The European Union's draft guidelines for the Brexit negotiations have highlighted Ireland's "unique circumstances" and stated that "flexible and imaginative solutions" would be required in order to avoid a hard border.

The guidelines, however, state that any solutions on avoiding a hard border would have to respect all EU rules.

They also suggest that the Common Travel Area between the UK and Ireland would be recognised by the EU when the negotiations get under way.

A senior EU official acknowledged that there would be "a new quality" to the border in Ireland as it would be the EU's external frontier with a non-EU country.

"Everybody understands the complexity of this issue and everybody is ready to make a real effort to try to mitigate as much as possible the situation," he told RTÉ News.

"But again I think it is important to understand that this situation is created by the UK decision."

Trade talks may start before final Brexit terms agreed

Taoiseach Enda Kenny has said the draft guidelines will be dealt with at the European Council summit on 29 April.

Speaking in Castlebar, Co Mayo, Mr Kenny said Ireland has made a particular case about its priorities, which include the economy, the border, the peace process and the Common Travel Area.

The draft, which sets out the EU's principles and objectives once the negotiations start, says the EU would recognise all existing bilateral agreements and arrangements between the UK and Ireland "which are compatible with EU law."

This is taken as a reference to the Common Travel Area.

The guidelines state: "The [European] Union has consistently supported the goal of peace and reconciliation enshrined in the Good Friday Agreement, and continuing to support and protect the achievements, benefits and commitments of the Peace Process will remain of paramount importance.

"In view of the unique circumstances on the island of Ireland, flexible and imaginative solutions will be required, including with the aim of avoiding a hard border, while respecting the integrity of the Union legal order.

"In this context, the Union should also recognise existing bilateral agreements and arrangements between the United Kingdom and Ireland which are compatible with EU law."

The senior EU officials said that the EU's top three priorities when embarking on the negotiations were the rights of EU citizens, either in the UK or UK citizens living in the EU, the question of how much the UK would have to pay on exiting in terms of its budget liabilities, and thirdly, Ireland.

The official said: "There will be a new quality to this border because it will be an external EU border, it will be an external border of the customs union and the single market, there will be two sets of rules on each side of that border, there will be a different of institutional framework for those rules.

"That does raise questions [such as customs checks, animal health, food safety, labelling rules]. There the commitment is to be flexible and imaginative in doing that, but of course without undermining the EU legal order.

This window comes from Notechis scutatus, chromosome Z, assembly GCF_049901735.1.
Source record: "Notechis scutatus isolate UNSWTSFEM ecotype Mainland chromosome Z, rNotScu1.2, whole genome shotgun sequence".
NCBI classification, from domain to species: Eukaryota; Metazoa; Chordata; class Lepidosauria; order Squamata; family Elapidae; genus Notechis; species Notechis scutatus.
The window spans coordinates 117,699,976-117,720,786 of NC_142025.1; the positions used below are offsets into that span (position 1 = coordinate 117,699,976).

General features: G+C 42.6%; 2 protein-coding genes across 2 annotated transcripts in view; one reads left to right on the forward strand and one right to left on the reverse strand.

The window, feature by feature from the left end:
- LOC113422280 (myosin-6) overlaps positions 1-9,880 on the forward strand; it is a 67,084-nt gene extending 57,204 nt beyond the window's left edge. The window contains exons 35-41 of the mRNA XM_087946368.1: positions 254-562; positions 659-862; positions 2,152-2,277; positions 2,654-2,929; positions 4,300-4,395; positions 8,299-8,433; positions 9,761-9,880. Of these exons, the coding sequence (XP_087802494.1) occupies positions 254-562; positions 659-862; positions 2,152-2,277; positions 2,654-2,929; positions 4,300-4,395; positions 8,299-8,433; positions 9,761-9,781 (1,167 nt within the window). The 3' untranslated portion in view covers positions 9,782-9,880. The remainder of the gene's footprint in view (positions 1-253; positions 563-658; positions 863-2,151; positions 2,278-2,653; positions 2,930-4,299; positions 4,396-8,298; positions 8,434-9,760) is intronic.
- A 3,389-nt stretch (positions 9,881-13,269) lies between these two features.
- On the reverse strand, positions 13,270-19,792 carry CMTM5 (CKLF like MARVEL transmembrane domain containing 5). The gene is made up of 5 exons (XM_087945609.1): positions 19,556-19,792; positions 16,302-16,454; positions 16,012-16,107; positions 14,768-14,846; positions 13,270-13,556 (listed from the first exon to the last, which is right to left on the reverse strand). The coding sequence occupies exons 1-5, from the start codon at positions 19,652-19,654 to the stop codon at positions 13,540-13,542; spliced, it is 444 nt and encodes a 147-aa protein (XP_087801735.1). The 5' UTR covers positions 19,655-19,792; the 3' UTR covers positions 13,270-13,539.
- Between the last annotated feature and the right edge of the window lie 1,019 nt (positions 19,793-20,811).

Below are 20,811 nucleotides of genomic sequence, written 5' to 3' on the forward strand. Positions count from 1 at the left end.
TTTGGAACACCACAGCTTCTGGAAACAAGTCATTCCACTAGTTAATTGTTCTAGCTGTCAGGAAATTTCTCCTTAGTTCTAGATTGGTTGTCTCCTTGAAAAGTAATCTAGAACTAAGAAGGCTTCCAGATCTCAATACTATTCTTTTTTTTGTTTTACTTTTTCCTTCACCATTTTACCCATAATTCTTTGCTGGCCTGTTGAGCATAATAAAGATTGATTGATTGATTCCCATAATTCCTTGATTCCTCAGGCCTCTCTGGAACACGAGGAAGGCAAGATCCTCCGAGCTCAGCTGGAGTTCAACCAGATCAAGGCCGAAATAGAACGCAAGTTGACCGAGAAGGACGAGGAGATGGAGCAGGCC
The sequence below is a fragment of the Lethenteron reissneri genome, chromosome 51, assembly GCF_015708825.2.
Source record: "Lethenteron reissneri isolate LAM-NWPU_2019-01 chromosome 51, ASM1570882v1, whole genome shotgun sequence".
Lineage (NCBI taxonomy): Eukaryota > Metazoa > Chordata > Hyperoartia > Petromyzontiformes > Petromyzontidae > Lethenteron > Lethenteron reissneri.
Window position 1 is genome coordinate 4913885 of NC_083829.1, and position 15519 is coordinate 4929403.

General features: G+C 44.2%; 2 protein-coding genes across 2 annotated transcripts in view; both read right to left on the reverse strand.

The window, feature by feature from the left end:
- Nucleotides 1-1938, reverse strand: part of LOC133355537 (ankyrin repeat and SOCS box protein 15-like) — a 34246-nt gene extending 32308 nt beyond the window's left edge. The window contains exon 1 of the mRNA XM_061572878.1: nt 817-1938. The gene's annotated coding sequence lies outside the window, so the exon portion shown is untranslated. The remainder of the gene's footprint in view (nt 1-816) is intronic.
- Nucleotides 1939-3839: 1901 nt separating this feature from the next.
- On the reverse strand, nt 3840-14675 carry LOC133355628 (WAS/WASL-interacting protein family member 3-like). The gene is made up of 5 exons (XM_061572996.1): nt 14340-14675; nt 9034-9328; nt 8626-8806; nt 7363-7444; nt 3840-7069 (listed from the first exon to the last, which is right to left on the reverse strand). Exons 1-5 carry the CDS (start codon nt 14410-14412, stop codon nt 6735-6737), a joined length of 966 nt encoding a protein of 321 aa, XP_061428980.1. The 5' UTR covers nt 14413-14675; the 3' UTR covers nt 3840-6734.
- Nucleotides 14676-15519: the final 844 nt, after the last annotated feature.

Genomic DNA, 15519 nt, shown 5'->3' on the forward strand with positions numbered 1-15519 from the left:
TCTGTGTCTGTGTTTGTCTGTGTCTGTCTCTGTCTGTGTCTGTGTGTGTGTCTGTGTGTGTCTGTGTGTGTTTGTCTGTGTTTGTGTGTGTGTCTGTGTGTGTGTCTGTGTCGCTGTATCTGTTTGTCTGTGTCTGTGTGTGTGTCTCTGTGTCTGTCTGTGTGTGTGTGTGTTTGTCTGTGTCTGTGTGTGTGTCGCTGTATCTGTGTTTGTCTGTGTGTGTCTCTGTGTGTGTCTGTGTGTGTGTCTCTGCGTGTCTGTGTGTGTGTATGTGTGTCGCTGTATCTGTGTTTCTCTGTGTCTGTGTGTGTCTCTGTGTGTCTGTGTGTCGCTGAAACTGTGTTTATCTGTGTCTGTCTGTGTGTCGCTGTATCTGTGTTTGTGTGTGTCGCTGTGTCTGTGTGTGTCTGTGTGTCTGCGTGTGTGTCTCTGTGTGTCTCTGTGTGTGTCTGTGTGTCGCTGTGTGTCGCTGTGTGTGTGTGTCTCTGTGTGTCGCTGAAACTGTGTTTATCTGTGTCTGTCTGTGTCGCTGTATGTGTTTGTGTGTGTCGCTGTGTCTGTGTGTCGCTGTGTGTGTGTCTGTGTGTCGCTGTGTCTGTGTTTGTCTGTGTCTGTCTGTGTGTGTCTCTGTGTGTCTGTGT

"It's also about not undermining the single market, and that's also in the interests of Irish producers.  Everybody understands the complexity of this issue and everybody is ready to make a real effort to try to mitigate as much as possible the situation.

"But again I think it is important to understand that this situation is created by the UK decision."

The EU's draft guidelines present a tough response to the British position in the run up to the triggering of Article 50.

Farm leaders meet to discuss challenges of Brexit 

The head of the Irish Farmers' Association (IFA) has said that the negotiations over Brexit will present agriculture in Ireland with its most serious crisis in 50 years.

The president of the IFA, Joe Healy, was speaking at a meeting of farmers’ leaders from the UK and Ireland. The heads of the main farmers' groups in Ireland, Northern Ireland, England, Scotland and Wales met in Co Down today to discuss the implications of Brexit and to co-ordinate the approach of farmers' leaders to the negotiations.

Mr Healy said he expected the Government to launch a major diplomatic offensive at EU level "that places our issues at the heart of the negotiations".

Spain must have say over Gibraltar after Brexit - guidelines

Spain must have a say over whether any deal after Brexit applies to the British territory of Gibraltar, over which London and Madrid have rowed for 300 years, EU guidelines said.

"After the United Kingdom leaves the union, no agreement between the EU and the United Kingdom may apply to the territory of Gibraltar without the agreement between the Kingdom of Spain and the United Kingdom," the guidelines say.

The tiny British overseas territory on Spain's southern tip has long been the subject of an acrimonious sovereignty row between London and Madrid, which wants Gibraltar back after it was ceded to Britain in 1713.

Spain has proposed that Gibraltar be allowed to remain in the EU in exchange for shared sovereignty with Britain over the Rock.

But residents overwhelmingly voted to remain with Britain in two sovereignty referendums in 1967 and 2002.